In this complex region, we find both active margin tectonic regimes: subduction erosion and subduction accretion occurring in close proximity (e.g., [65]). Bourgois et al [66] assumes that the tectonic evolution of the Chile margin in the area reflects the evolution of the tectonic regime at depth: subduction erosion from 5–5.3 to 1.5–1.6 Ma, followed by subduction accretion since 1.5–1.6 Ma. [67], indicates that subduction accretion occurring today along the pre-subduction segment is linked to a dramatic post-glacial increase in trench sediment supply. From evidence found by drilling at Ocean Drilling Program (ODP) Site 863 (Figure 2) at the CTJ proper, it was concluded that accretion ceased in late Pliocene, and presently, the small frontal accretionary prism is undergoing tectonic erosion [39,55].

2. Materials and Methods

2.1. Database

The analyzed seismic line was acquired in 1988 onboard the vessel R/V Robert Conrad within the framework of the project entitled “Paleogene geomagnetic polarity timescale” for Empresa Nacional del Petroleo (ENAP). The seismic profile was acquired using an air gun array with a size of 0.062 m3. The shot spacing was approximately 50 m, and the streamer length was 3000 m and included 236 channels with an intertrace of 12.5 m. The seismic line RC2901-751 analyzed in this study was modelled to estimate gas hydrate and free gas concentrations.
During ODP Leg 141, the Site 863 located a few km south of the CTJ was drilled along the profile RC2901-751 in an area where the axis of the spreading ridge is subducting at 50 ka (Figure 2). Porosity and temperature data were obtained from this site.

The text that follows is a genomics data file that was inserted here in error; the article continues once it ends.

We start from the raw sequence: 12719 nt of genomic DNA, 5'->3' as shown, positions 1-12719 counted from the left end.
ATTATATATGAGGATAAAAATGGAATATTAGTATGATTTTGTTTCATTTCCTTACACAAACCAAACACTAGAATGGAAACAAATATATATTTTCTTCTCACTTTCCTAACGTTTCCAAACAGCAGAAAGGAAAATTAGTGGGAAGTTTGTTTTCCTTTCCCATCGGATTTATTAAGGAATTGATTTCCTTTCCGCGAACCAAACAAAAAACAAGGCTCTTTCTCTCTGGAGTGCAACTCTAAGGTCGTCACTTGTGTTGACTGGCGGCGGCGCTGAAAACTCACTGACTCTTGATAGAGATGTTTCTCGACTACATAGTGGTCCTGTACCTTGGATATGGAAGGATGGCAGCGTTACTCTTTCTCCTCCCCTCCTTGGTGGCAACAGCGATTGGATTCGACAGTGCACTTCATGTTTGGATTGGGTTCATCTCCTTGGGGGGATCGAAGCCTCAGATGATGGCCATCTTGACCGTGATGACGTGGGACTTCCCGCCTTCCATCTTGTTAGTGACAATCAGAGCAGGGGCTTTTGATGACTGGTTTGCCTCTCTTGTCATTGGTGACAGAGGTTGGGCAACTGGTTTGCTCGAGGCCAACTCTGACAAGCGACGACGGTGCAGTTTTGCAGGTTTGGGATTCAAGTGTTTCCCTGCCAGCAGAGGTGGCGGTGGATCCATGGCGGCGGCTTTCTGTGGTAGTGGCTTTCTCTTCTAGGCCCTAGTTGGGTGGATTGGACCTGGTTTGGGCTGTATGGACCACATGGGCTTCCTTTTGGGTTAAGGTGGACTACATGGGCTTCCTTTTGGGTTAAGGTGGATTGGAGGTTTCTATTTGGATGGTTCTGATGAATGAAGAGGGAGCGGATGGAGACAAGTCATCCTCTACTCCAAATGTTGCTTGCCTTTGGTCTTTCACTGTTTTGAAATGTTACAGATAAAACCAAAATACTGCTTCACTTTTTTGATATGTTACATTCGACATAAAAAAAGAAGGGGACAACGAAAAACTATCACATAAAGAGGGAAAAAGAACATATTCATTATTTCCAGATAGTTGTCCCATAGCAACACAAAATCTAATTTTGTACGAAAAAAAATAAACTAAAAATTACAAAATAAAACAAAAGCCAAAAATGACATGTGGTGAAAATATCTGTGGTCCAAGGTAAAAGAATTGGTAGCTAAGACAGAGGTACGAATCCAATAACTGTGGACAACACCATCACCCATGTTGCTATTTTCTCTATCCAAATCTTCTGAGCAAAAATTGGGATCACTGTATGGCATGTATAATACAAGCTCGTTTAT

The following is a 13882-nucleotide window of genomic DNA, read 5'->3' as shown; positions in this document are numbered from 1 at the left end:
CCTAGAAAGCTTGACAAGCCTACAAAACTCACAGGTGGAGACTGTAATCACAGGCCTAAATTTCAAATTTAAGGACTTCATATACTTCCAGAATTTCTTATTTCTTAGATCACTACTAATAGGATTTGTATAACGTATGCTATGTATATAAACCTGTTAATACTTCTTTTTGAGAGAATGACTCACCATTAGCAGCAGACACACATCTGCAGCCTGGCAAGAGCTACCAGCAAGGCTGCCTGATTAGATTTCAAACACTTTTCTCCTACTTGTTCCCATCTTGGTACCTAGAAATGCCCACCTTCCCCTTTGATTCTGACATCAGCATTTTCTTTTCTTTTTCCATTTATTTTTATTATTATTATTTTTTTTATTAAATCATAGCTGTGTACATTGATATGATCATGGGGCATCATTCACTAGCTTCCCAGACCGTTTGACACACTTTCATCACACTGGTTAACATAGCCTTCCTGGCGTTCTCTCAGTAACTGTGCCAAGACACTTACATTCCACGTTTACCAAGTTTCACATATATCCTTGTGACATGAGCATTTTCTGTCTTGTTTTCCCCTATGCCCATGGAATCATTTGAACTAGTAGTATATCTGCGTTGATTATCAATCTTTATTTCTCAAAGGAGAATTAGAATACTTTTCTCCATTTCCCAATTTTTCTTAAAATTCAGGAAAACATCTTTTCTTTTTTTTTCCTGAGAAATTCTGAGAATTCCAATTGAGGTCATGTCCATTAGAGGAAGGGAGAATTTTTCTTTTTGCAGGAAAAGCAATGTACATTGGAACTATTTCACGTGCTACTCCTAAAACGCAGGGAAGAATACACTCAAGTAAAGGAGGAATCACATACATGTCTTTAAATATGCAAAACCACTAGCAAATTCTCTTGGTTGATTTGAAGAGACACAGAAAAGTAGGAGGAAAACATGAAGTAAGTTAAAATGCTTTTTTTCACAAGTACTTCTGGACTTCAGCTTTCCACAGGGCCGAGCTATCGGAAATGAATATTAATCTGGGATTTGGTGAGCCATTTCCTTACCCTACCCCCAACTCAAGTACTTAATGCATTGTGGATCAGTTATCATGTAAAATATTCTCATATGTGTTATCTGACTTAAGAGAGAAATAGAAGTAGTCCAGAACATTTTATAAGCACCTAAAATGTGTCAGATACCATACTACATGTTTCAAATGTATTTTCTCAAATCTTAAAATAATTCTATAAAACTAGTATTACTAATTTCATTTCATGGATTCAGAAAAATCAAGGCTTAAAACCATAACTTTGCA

2.2. Methods

The processing was performed using open source Seismic Unix software and codes ad-hoc [68] and includes a tested method reported in several studies [14,22,24,25,27,43,69]: (a) BSR identification, (b) seismic velocity modelling, (c) gas-phases estimates, and (d) geothermal gradient estimation.
(a) BSR identification: a stacking section was obtained by using standard processing (i.e. geometry arrangement, spherical divergence, velocity analysis, normal-moveout corrections, stacking, and filtering). The objective was to identify the BSR in a selected part of the stacking section. Once the BSR was recognized, the seismic velocity was modelled.
(b) Seismic velocity modelling: An in-depth velocity model was obtained using the Kirchhoff Pre-stack Depth migration (PreSDM) iteratively with a layer stripping approach (details in [70,71]). This approach uses the output of the PreSDM, the common image gathers (CIGs) [71]. In the seismic profile, three layers were modelled: the first between the seawater level and the seafloor reflector (SF layer); the second between the seafloor and the BSR (BSR layer); and the third between the BSR and the Base of Free Gas (BGR layer). It started with an initial constant velocity model equal to 1480 ms-1. After four iterations, the SF reflector in the CIGs was flat, suggesting that the migration velocity was correct. The correct migration for BSR and BGR was reached after 25 and 15 iterations, respectively. Below the BGR, a velocity gradient was included and, to improve the migration result, the final velocity model was smoothed. Finally, band-pass filtering and mixing were applied to improve the final PreSDM image. The sensitivity was considered a depth error equal to 2.5% proposed by [22] after a sensitive test.